Similarly the patent of J. R. Apperson et al., U.S. Pat. No. 5,206,511, is of general background interest with respect to the present invention. The Apperson patent discloses an arrangement for calibrating an infrared apparatus of the blood gas analyzer type, a device of the nature used in surgical operating rooms to measure a patient's breath gasses. This calibration is achieved with known standard elements which have predetermined numeric values of radiation reflection or absorption.
The invention of P. G. Morse in U.S. Pat. No. 4,965,448 is also of general background interest with respect to the present invention in the sense that it discloses use of a calibration standard in an infrared detector system. The invention of J. B. Sampsell et al. in U.S. Pat. No. 5,323,002 is also of interest with respect to the present invention, since it discloses use of a calibration arrangement in an optical system. In particular the Sampsell et al. system uses a spatial light modulator to achieve a desired mix of different temperature or different color-operated calibration sources. The Sampsell apparatus also discloses the use of a two or three point calibration arrangement, output to input calibration of an optical system and storage of a generated correction factor to correct the output to input calibration.
The prior patent of an inventor named in the present patent document, U.S. Pat. No. 5,070,239, issued to A. R. Pinkus, is also of interest with respect to the present invention. This patent discloses an NVG testing arrangement which includes an input signal source and an NVG output measuring apparatus for evaluating the tested NVG's response to this input signal. The latter part of this previous invention apparatus can in fact be used as part of the equipment for embodying the present invention, as is disclosed in greater detail subsequently herein. The contents of U.S. Pat. No. 5,070,239, are therefore hereby incorporated by reference herein.
The present invention accomplishes automated, computer controlled determination of input spectral response sensitivity for night vision devices.
It is an object of the present invention therefore, to provide an accurate and convenient night vision device spectral response determination arrangement.
It is another object of the invention to provide for low cost spectral response determinations in a night vision device.
It is another object of the invention to provide a spectral response determination which may be used in a variety of environments including the equipment evaluation, equipment testing or maintenance, and procurement-related environments.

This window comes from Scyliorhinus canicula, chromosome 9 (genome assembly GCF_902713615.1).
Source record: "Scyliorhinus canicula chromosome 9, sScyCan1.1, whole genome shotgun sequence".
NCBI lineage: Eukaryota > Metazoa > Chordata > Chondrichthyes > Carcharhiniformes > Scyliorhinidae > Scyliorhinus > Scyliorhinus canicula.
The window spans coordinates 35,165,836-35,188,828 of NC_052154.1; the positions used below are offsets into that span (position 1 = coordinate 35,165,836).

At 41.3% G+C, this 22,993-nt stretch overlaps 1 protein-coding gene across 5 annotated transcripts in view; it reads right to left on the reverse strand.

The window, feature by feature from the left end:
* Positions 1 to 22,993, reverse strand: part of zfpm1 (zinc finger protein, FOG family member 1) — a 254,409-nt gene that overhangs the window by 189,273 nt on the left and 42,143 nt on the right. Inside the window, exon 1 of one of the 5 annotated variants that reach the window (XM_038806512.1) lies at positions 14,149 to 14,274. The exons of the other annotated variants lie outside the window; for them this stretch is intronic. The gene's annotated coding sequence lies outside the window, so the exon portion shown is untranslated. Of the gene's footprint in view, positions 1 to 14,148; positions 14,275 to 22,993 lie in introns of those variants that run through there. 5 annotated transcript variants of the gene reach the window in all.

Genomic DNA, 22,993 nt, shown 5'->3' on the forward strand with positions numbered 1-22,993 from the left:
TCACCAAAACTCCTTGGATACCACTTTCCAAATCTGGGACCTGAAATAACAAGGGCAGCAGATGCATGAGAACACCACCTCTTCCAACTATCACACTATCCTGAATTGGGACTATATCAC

It is another object of the invention to provide a spectral response determination arrangement which operates using a closed-loop computer-controlled operating principle.
It is another object of the invention to provide a spectral response determination which affords selectable spectral range and spectral resolution capabilities.
It is another object of the invention to provide a spectral response determination which affords a five nanometers nominal selectable wavelength range spectral resolution.
It is another object of the invention to provide a spectral response determination which may be used with a variety of night vision device configurations.
It is another object of the invention to provide a spectral response determination which may be used with a night vision goggle, a night vision periscope, a night vision telescope, a night vision gun sight, a night vision spotting scope, a night vision video camera, night vision binoculars, and helmet mounted night vision apparatus.
It is another object of the invention to provide a spectral response evaluation arrangement which may be used in both supplier and user environments to determine equipment capabilities.
It is another object of the invention to provide a spectral response evaluation apparatus which can be fabricated from ordinary and readily available components.
It is another object of the invention to provide a spectral response evaluation apparatus which is capable of detecting night vision device degradation resulting from extended field use.
Additional objects and features of the invention will be understood from the following description and claims and the accompanying drawings.
These and other objects of the invention are achieved by night vision device closed-loop computer controlled test apparatus for measuring an output amplitude versus input spectral frequency response characteristic in a night vision device, said apparatus comprising: